Neighborhood business districts are essential elements of any great city. Minneapolis is no different. Neighborhood businesses provide important goods and services for residents, contribute to high quality urban living, and are critical to the health of the local economy. In 2007, the Minneapolis City Council approved the Community Planning and Economic Development Department’s (CPED) recommendation to cultivate and sustain Minneapolis’s commercial districts through systematic programming through the Great Streets Program.
Great Streets program resources are available in 116 areas where adopted City policy supports commercial activities. The Minneapolis Plan for Sustainable Growth categorizes these areas as (1) commercial corridors, (2) commercial nodes, (3) LRT station areas, and (4) activity centers. The Great Streets Program prioritizes its resources according to need, by classifying each area as intervene, support, or monitor based on several measures of economic health and opportunity.
|Intervene||areas that are experiencing weak development interest or significant obstacles to attaining the City’s commercial development or business investment goals|
|Support||areas showing signs of strength, but that remain fragile and have some barriers to market development and business investment|
areas with strong market development and business activity
There are substantial differences between each business district. As a result, commercial revitalization and preservation takes multiple forms and varying levels of targeted public investment. Each district is unique with its own set of opportunities and challenges and requires a customized approach. When districts use multiple tools and tap a variety of resources, revitalization efforts can succeed. The City of Minneapolis offers Business District Support Grants, Façade Improvement Matching Grants, Real Estate Development Gap Financing Loans, Small Business Technical Assistance Grants, and Small Business Loans under the Great Streets Program.
Through targeted investments using these tools, the program produces tangible results and leverages private investment. For example, in the first six years, the façade program stimulated nearly $4 million of investment in commercial façade improvements. Grant administrators worked on 393 façade improvement projects that provided $1.2 million in matching grants and leveraged $2.6 million in private investment. In seven years, the City provided nearly $3 million in strategic real estate development gap loans to eight projects worth approximately $22 million. In 2012, the International Economic Development Council (IEDC) awarded the Minneapolis Great Streets Program its top honor for Neighborhood Development Initiatives.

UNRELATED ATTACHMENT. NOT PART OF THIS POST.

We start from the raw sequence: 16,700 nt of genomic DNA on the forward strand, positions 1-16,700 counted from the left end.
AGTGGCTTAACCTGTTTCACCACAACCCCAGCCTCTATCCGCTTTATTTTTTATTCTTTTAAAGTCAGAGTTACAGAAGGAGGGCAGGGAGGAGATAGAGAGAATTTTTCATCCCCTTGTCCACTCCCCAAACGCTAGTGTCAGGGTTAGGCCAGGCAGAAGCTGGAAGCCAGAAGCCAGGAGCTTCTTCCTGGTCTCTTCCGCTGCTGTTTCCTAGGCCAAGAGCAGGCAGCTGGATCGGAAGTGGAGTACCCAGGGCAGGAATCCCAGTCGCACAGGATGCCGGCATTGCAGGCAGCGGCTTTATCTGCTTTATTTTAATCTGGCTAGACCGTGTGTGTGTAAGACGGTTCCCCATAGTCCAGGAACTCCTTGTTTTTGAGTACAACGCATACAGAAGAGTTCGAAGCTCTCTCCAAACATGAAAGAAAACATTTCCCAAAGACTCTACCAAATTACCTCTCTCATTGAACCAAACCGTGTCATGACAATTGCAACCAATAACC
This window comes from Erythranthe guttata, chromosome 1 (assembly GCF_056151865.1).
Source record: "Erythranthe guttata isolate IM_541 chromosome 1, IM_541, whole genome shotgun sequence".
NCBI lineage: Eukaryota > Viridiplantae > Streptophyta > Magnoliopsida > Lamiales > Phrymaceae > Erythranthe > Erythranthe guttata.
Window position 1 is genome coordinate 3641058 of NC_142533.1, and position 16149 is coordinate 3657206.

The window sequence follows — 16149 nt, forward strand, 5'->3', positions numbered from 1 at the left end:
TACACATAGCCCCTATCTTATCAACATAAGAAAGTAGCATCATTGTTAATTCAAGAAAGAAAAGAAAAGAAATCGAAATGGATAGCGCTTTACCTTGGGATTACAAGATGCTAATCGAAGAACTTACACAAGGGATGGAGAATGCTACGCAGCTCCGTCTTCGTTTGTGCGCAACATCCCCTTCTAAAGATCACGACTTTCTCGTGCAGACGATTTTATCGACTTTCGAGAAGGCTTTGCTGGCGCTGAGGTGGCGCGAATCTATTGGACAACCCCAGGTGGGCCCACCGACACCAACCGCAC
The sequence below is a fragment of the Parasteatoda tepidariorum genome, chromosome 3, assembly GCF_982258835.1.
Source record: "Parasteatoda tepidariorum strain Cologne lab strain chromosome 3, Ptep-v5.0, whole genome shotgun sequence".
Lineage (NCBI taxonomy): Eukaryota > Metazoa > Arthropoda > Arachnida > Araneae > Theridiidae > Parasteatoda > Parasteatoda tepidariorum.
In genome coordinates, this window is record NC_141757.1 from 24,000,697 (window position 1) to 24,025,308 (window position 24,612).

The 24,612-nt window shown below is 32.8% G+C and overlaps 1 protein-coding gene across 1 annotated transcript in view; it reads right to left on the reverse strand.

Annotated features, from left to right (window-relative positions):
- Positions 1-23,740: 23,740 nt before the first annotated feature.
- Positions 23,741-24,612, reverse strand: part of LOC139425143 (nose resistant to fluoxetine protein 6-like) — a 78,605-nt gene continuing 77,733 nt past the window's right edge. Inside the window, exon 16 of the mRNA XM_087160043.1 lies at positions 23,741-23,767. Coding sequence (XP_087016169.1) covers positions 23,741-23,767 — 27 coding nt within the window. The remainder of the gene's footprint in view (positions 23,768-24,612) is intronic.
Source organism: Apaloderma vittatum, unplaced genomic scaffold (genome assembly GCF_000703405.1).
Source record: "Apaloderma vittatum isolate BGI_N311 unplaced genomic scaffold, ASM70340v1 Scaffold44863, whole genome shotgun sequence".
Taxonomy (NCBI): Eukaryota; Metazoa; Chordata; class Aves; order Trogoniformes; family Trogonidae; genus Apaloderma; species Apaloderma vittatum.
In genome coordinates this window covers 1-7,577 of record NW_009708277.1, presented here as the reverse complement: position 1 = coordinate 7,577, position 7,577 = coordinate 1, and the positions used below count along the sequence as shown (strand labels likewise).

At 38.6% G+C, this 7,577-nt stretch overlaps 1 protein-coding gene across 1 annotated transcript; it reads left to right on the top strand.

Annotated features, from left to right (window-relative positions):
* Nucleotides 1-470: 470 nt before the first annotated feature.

For more information, contact Rebecca Parrell, 612-673-5018.
Business District Support Grants (BDS)
Business District Support (BDS) grants fund activities that strengthen neighborhood business districts and build sustainable mechanisms for their ongoing vitality. CPED structured the grant program to provide wide latitude to organizations, so that they are in the position to determine the strategies and initiatives that will best meet the needs and demands of their area. Overviews of grants awarded in 2012, 2013, and 2014 help illustrate the diverse set of activities funded.
The City Council awards grants to community development corporations, business associations, neighborhood organizations, and other entities that have the demonstrated capacity to perform business district development work. The Community Planning and Economic Development Department (CPED) issues an annual Request for Proposals (RFP) each January to solicit proposals.
City Council Staff Reports Recommending Business District Support (BDS) Contracts to the City Council
- 2014 Recommendations
- 2013 Recommendations
- 2012 Recommendations
- 2011 Recommendations
- 2010 Recommendations
- 2009 Recommendations
- 2008 Recommendations
For more information, contact Rebecca Parrell at (612) 673-5018.
Façade Improvement Matching Grants
Neighborhood business districts are the front door of our neighborhoods. A welcoming, vibrant business district sends a powerful, positive message, just as a poorly maintained or vacant row of storefronts conveys a negative impression.
The Façade Improvement Matching Grant Program works to revitalize and sustain the economic vitality of the city’s commercial districts through public/private investments in façade projects for commercial properties. Façade improvements make an aesthetic impact, improving the appearance of individual buildings and consequently entire commercial districts. Façade improvements can enhance the sense of place and make commercial areas more inviting and interesting places to walk and shop. The City’s façade program helps guide façade projects toward architecturally and historically sensitive improvements that are attractive and functional, helping create a coordinated streetscape.